It’s not often that space engineers get to practise the destruction of satellites, but a team came together at ESA to simulate and analyse just that – the culmination of a 14-month ‘design for demise’ project.
New space debris mitigation regulations demand future missions have a less than one in 10 000 chance of someone on the ground being hit by debris.
The most straightforward solution would be controlled reentries into empty stretches of ocean – except this turns out to need significantly more propellant, so would require a larger satellite and a bigger, more costly rocket.
The best alternative is to design and build satellites in such a way that they would burn up in the atmosphere. Space manufacturers, working with ESA’s Clean Space initiative – tasked with safeguarding both terrestrial and orbital environment – have been investigating this, as part of a larger programme called CleanSat.
“Clean Space asked industry to assess all the techniques and see what effects they would have on the different areas of satellite design, such as structures, propulsion, power and orbital control,” said Luisa Innocenti, heading Clean Space.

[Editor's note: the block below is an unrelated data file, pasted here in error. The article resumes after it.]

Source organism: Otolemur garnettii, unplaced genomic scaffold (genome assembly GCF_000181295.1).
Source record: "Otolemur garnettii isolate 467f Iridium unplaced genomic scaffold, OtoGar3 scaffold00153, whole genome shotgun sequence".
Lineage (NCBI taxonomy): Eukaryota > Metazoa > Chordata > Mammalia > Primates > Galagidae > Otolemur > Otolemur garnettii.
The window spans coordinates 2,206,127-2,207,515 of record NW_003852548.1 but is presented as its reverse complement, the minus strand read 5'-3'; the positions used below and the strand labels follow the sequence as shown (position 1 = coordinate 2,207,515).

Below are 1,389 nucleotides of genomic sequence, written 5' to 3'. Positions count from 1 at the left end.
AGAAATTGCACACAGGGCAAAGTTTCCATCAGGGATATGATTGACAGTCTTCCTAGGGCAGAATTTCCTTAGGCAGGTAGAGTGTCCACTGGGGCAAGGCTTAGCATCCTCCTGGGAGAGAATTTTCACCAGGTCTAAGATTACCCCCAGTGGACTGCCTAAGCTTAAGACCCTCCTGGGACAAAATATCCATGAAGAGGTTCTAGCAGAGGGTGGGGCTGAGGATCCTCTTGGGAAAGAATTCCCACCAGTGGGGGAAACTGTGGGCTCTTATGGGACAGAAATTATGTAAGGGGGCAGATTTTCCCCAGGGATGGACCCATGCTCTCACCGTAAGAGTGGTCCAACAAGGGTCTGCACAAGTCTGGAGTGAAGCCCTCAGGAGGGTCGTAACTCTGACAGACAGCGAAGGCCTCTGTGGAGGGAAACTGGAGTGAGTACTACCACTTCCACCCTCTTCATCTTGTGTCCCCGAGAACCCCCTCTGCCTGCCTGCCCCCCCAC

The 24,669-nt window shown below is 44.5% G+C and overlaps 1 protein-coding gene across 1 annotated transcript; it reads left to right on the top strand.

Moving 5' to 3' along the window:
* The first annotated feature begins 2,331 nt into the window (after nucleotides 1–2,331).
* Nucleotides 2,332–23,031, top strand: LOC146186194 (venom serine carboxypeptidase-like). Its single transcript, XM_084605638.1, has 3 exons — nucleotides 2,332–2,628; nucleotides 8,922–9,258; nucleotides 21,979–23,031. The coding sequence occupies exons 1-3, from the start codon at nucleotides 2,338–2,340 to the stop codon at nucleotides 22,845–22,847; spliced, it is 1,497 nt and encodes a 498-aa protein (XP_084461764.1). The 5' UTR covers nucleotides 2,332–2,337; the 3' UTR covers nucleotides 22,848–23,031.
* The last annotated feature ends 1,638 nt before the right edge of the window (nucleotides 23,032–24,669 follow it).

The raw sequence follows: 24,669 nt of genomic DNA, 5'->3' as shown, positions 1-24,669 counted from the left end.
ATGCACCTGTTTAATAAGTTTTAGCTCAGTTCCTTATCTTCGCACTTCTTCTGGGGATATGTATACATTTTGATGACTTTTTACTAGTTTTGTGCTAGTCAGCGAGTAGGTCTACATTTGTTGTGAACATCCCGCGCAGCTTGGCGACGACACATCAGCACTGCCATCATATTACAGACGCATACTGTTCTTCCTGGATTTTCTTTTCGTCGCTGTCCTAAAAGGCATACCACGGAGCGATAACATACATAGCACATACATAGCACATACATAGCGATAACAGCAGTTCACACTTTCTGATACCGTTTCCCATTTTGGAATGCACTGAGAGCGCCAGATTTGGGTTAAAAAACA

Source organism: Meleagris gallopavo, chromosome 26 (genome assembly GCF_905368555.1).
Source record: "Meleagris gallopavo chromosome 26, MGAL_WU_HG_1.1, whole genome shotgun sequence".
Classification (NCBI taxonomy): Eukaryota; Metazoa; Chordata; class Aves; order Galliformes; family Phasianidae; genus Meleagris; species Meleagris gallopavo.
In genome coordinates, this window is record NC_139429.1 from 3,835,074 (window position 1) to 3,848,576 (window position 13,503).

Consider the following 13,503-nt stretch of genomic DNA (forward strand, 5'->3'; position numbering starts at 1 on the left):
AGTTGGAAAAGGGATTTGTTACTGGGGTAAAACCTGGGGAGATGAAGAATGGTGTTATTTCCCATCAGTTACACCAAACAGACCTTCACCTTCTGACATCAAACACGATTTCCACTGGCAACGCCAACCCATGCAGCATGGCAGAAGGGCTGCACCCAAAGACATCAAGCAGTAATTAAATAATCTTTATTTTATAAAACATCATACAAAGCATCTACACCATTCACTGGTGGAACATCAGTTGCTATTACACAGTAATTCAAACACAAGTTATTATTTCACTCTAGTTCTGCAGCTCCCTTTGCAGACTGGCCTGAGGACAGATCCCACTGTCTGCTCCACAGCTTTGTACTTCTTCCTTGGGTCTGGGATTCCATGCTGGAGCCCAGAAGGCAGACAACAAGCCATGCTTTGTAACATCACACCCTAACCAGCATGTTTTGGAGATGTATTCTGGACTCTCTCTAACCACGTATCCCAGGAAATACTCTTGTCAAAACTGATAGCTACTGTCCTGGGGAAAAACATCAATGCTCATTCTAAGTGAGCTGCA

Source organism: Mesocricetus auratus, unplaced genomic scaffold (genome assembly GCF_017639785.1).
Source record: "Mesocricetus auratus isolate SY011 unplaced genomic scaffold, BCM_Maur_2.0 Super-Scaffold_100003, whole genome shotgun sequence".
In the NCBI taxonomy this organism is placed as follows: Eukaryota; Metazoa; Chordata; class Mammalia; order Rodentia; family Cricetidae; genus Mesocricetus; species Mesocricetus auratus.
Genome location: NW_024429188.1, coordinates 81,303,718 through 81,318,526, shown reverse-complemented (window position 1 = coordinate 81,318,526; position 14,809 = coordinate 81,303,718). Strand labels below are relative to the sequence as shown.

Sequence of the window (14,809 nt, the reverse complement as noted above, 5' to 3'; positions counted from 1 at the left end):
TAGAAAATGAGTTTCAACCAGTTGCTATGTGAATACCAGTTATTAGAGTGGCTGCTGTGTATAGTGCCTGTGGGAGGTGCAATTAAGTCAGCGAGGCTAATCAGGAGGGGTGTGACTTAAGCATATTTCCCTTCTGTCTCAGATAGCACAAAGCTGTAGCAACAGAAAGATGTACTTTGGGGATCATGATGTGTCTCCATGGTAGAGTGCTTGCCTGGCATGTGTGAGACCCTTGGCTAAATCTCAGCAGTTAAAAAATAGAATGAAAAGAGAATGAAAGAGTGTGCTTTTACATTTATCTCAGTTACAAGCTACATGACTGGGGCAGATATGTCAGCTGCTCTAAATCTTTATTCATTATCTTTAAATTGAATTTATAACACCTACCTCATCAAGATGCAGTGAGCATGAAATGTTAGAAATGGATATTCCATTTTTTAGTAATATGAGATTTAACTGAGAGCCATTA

ESA’s technical centre in Noordwijk, the Netherlands, is equipped with networked software tools to enable disparate specialists to work together on a single design in real time.
The studies identified critical items most likely to survive reentry, such as titanium propellant tanks, reaction wheels, optical payloads and balance masses.
Information on the key factors influencing the survivability of each item was also provided – these include not only the material it is made from and its mass but also its geometry, wall thickness and position within the satellite, which influence its overall heat exposure through shielding by other elements.
Many solutions were proposed, ranging from substituting materials to relocating items to places where they will receive more heating earlier in the reentry process, and even triggering a partial breakup of the structure during reentry to guarantee destruction.
Finally, they were applied individually and in combination to actual missions, in this case the Earth-observing Sentinel-1 and Sentinel-2 satellites, serving to identify valuable guidelines and areas requiring further investigation.
“The topic is highly complex, and ESA really is the world leader,” added Friederike Beyer, assisting on the study. “This creates exciting technical discussions, although often it can be hard to come to clear conclusions.
“The results showed these techniques can provide real improvements, but further work on both destructible elements and reentry software tools will be needed to reach our goal.”